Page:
Archana and her family tried to have her husband arrested for attempt to murder, but the police refused to file any charge more serious than a complaint of domestic violence, which was then dismissed. In May, Archana returned to her parents’ house for a second time, and now vows to never return to her abusive husband.
After I came back here, I found out that I was pregnant again. I absolutely can’t imagine going back there, so if I am going to be able to take care of my children, I need to finish my education to be able to stand on my own two feet. Only then will I be able to give my children a good future. For that reason, studying is very important to me and I am determined to finish my education.
Archana is currently raising her 15-month old son, Jai, and is expecting her second child in a few months. Since coming back to AIC, she has rejoined school. In addition to attending 10th standard classes in preparation for her secondary school board exams in the spring, Archana has been working as a classroom assistant at AIC for several months now. She helps out for an hour every evening, which allows her to earn a small stipend to put toward basic expenses for herself and her son.
Though she faces taunts and pressure from community members, who feel that it is inappropriate for a girl who has married to be continuing her education and working (both scenarios are taboo in Sikligar culture), Archana has adopted a defiant stance.
I don’t care about them. Did they care about me when I was in deep trouble? No. Then why should I be bothered by what they think?
Archana also attends Mother-Baby classes at AIC with Jai, where she often helps out with recordkeeping and teaching basic literacy skills to fellow young mothers, and receives prenatal care, supplemental meals and food through the AIC Health Outreach Program.
Perhaps the most valuable thing Archana receives at AIC is receiving is the support of teachers, staff, and mentors, without which she believes she would probably not be able to face the pressure and would have returned to her in-laws. She has particularly gravitated toward Suchitra, a member of AIC’s counseling team who has known her since Suchitra joined in AIC as a teacher in 2008. Prior to Archana’s marriage, Suchitra had been Archana’s teacher, and having known each other for many years has allowed Archana to trust Suchitra as a tireless mentor and staunch supporter.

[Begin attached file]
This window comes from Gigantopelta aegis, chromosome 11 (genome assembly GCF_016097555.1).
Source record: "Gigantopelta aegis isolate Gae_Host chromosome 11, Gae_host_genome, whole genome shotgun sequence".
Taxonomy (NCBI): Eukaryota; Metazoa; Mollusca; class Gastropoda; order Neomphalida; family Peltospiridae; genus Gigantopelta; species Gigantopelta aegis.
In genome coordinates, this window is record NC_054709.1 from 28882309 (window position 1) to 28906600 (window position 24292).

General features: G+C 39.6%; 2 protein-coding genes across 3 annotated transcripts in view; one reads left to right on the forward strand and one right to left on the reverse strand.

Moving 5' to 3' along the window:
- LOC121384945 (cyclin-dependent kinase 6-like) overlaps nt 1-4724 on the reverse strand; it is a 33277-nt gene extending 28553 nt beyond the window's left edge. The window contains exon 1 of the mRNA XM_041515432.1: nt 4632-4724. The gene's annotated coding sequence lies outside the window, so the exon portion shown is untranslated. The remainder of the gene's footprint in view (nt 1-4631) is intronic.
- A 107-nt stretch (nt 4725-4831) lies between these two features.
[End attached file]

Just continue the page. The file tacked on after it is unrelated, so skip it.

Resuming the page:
My mother is a huge support to me. But when I become depressed and feel like everything is hopeless, I speak with Suchitra didi and I regain the strength to continue fighting.
With the support of Suchitra and the rest of the AIC team in Pune, Archana has found the fortitude to begin to dream about her future and her children’s future, and is doing everything she can to realize her goals.
Based on the experiences that I have had, I can say one thing with certainty: I will not give my children a life like mine…My dream is that my children will be different from all other Sikligars. I will not impose any of their rules and restrictions on my children and I will encourage them to study a lot. I will definitely give them the love of both a mother and a father, and after they’re grown they’ll feel nothing but pride that their mother overcame such obstacles to raise them. I have faith that I can do a good job caring for them by myself. I will study and make something of my life, and I will give my children the best education possible. If my second child is a girl, I won’t raise her like I was brought up. I won’t have her life controlled by rules and restrictions. And I’ll raise my daughter exactly as I will raise my son. I’ll give both the best educations possible and a good upbringing.
Archana’s situation is extreme but unfortunately, not as uncommon as one might hope. Of the 200 students in AIC’s Education Outreach Program, she is not the only student who was married as a child and has since rejoined the program to finish her education, and she is certainly not the only one whose life has been marred by abuse and brutality. Within the Waghri and Sikligar communities, there are countless stories like hers in which child marriage, shattered educational dreams, early motherhood, and unspeakable violence have had devastating effects on the lives and futures of adolescent girls. Globally, she is one of millions of girls married off too young, who are forced to exchange their educations for abuse and early motherhood.
Sadly, Archana’s story is perhaps most unique in that she has been one of the few who have been able to walk away from circumstances that would have likely killed her otherwise.
On International Day of the Girl Child, experiences like Archana’s should give us all pause. No teenage girl should have a story like hers to tell. As a community, as a country, as a world, we can and must do more; it’s what girls like Archana are entitled to as fundamental human rights to life, freedom, and education, and what our world needs to ensure that girls and women everywhere can reach their full potential.
One day, we hope that there will be no more stories like Archana’s to tell.